06 May, 2009
Are you a "socially-conscious" wine drinker? - Fair Trade Certified Wines
Are you a “socially-conscious” wine drinker?
If you are not sure take the quiz. Please choose the number of the response that best fits you:
When it comes to drinking wine:
1.I drink it out of anything from a glass bottle to a tetra-pak to a plastic cup or even a styrofoam cup. Just give me my wine, dammit.
2.I always recycle my bottles, corks and screwcaps.
3.I cannot enjoy imported wines knowing the cost of the "carbon footprint" of transporting them.
4.I wonder how the vineyard laborers are treated in the countries producing wine.
Well, guess what. If you chose #4 you just might be a socially-conscious wine drinker. If you chose 2 or 3 you are an environmentally-conscious wine drinker and if you chose #1, well, you just might be an environmentally- and socially-challenged wine drinker...
As Earth Day dawns upon us every April 22nd, I begin to look at my eco-habits closely. Do I recycle enough? Do I buy products that are “earth-friendly?” Just how big is my carbon footprint? How much organically-grown products do I consume? And how much does all this really matter. Yeah, I ve got a lot on my mind...and yeah, I do look for organic wines. But I recently found some wines labeled as “Fair Trade Certified” and I had to try them, figuring they must be "earth-friendly."
First of all, who knew that wines could be Fair Trade Certified? Coffee and chocolate yes, but wine? Apparently there is a large market in the UK for these types of wines and the US is slowly following suit. The wines that are certified come from South Africa, Argentina and Chile.
The TransFairUSA is a non-profit U.S. agency in charge of certifying Fair Trade products. Basically, this certification guarantees certain rights for the vineyard laborers including:
• Fair and safe labor conditions, freedom of association, and living wages. Forced child labor is strictly prohibited.
• Community development funds to invest in the future of their farms and families.
• A minimum floor price per kg of grapes
• A premium for certified organic grapes per kg of grapes
• The prohibited use of harmful agrochemicals and GMOs in favor of environmentally sustainable farming methods that protect farmers’ health and preserve valuable ecosystems for future generations. (from www.transfairusa.org)
Many large US retailers have begun carrying these wines such as Wal-Mart, Sam's Club and Target. In fact I found the Wandering Grape line of Fair Trade Certified wines at Target. Other wineries include Fairhills and Neu Direction. Honestly, more US retailers need to get with the program of selling Fair Trade Certified Wines. According to Transfair USA:
• Sales of Fair Trade Certified products have grown dramatically. Between 2001 and 2006, there was a 53% average annual growth rate for all Fair Trade Certified products in the U.S.
• US retail value of Fair Trade Certified products is over $730 million and projected to be $2.25 billion by 2012.1
Well, I hope Trader Joe's is listening!
Wandering Grape 2007 Cabernet Sauvignon/Shiraz South Africa Alcohol 13.75%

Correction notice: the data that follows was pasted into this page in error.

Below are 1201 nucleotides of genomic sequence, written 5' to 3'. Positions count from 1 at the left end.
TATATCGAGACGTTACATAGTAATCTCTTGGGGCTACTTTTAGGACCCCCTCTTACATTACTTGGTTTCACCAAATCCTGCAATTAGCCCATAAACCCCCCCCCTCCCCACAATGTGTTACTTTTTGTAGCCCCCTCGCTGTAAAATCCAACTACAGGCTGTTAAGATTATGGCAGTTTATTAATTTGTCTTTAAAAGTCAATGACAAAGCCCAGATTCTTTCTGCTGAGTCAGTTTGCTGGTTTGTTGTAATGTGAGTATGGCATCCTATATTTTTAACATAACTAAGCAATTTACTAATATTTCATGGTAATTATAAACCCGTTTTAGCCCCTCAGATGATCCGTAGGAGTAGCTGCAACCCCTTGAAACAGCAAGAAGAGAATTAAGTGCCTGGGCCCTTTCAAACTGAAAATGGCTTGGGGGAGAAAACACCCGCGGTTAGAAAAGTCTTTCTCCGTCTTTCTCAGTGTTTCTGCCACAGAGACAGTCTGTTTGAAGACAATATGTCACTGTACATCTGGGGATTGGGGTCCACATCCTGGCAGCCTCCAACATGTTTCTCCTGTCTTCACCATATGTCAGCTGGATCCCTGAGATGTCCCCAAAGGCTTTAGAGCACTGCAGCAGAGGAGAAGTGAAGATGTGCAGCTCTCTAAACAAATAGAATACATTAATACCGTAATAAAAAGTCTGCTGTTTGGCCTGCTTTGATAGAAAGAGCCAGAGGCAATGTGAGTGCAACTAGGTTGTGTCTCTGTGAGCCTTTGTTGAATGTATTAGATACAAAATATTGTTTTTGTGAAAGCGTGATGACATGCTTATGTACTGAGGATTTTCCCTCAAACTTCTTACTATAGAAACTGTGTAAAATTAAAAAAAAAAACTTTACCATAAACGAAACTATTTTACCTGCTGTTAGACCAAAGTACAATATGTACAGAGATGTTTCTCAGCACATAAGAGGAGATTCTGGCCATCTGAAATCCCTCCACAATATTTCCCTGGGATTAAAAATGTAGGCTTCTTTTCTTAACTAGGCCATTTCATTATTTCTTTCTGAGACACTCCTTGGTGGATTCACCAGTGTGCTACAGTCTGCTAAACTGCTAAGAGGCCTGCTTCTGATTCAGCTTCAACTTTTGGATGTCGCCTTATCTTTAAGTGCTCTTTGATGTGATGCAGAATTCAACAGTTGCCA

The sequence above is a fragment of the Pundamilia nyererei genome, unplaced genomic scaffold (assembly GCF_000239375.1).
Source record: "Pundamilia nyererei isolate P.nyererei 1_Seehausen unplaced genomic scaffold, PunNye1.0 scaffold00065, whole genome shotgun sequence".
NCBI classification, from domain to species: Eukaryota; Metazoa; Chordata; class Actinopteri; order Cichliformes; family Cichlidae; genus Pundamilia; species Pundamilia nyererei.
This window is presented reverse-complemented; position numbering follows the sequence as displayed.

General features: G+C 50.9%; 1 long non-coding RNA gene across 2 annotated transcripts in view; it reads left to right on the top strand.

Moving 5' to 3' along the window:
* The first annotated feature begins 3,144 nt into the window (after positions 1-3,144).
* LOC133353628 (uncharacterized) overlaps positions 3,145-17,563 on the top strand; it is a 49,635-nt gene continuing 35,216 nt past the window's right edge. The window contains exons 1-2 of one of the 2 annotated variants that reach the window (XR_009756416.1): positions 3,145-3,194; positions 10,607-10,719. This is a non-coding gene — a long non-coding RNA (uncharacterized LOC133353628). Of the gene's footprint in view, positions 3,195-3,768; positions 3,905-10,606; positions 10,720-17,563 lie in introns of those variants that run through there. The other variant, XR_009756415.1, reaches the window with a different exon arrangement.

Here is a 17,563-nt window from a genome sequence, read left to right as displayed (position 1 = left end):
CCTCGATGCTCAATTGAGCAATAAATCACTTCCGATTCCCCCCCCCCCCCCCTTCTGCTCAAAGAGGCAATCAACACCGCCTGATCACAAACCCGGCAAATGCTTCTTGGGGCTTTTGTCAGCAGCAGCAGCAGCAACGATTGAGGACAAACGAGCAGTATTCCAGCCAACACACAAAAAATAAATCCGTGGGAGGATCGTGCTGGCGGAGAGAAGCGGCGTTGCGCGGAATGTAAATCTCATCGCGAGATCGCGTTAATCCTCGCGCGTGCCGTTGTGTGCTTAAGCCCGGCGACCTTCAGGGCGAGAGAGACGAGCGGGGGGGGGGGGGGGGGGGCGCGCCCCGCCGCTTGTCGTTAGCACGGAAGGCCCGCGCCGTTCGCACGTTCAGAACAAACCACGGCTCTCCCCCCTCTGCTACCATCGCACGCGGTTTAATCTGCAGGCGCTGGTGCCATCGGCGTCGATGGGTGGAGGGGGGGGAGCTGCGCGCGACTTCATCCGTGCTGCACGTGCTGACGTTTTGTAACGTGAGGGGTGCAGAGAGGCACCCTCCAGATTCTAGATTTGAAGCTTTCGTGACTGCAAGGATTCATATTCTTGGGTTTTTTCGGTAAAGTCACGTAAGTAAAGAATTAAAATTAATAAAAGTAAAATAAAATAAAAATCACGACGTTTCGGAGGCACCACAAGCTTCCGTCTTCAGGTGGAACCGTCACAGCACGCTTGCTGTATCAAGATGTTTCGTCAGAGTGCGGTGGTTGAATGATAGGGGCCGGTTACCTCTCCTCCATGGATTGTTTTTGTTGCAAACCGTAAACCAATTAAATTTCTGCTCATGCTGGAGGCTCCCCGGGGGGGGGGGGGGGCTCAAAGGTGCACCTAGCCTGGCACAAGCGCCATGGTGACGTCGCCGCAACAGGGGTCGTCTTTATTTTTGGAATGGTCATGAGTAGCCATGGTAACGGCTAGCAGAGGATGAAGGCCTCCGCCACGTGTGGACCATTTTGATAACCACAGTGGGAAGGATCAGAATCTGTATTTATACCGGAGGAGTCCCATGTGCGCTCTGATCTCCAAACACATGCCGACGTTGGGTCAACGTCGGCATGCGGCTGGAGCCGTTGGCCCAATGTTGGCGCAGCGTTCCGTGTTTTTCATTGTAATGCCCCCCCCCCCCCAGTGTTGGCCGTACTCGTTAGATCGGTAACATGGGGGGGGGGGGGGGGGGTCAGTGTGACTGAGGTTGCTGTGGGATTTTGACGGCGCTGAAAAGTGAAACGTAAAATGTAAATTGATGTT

60% Cabernet Sauvignon, 40% Shiraz retails for $12.99
medium ruby color; red fruit and black pepper from the Shiraz, herbal notes from the Cab. On the palate: smokey notes along with lush finish with a medium linger balanced acidity and firm tannins, very fruit forward. You know how South African wines can have that smokey, burnt rubber taste? Well, this wine improved the second day as the smokiness evaporated.
This wine comes from the Du Toitskloof Winery of the Western Cape. Thanks to the Fair Traide certification the laborers of this winery have benefited from programs such as daycare, adult literacy programs, community sports leagues and acquiring computers.
I liked the wine and found it to be tasty with my Buffalo Burger, yet drinkable on its own. 3.5 out 5 stars
Wandering Grape 2007 Merlot/Malbec Mendoza Argentina 13% alcohol
60% Malbec, 40% Merlot retail $12.99
This deep garnet red blend has a fruity nose of plum and blueberry plus notes of mocha, leather and anise. It has bright acidity,firm tannins and a long linger on the palate. The grapes for this wine come from 4 different vineyards in the Mendoza region of Argentina.
The taste of this wine improved as I ate it with my roasted veggie pizza. Have it with food. 3 out 5 stars.
I guess every glass you drink really does matter. It matters how we treat the Earth when farming, and how we transport goods across the globe. And it matters that vineyard laborers are being treated with justice and equality. So why not drink some good wine and support some good causes??? It just feels (and tastes) good.
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While it is true that there is market for fairtrade wine here in the UK, it got huge press in the beginning but there were a few bad apples in the bunch and now it's kind of there but I'm still leery. I hear the Co-op does good ones but for my money, I'm going with what I know is good. Still might give fairtrade a go but not my first choice. S. Africa is supposedly doing some good fairtrade stuff now.
Thanks, winesleuth for telling us about the "reality" of these wines on the "other side of pond." Hopefully better wines and producers will come along...
Great article for these environmentally wiser times. I usually enjoy the wine straight from the bottle.
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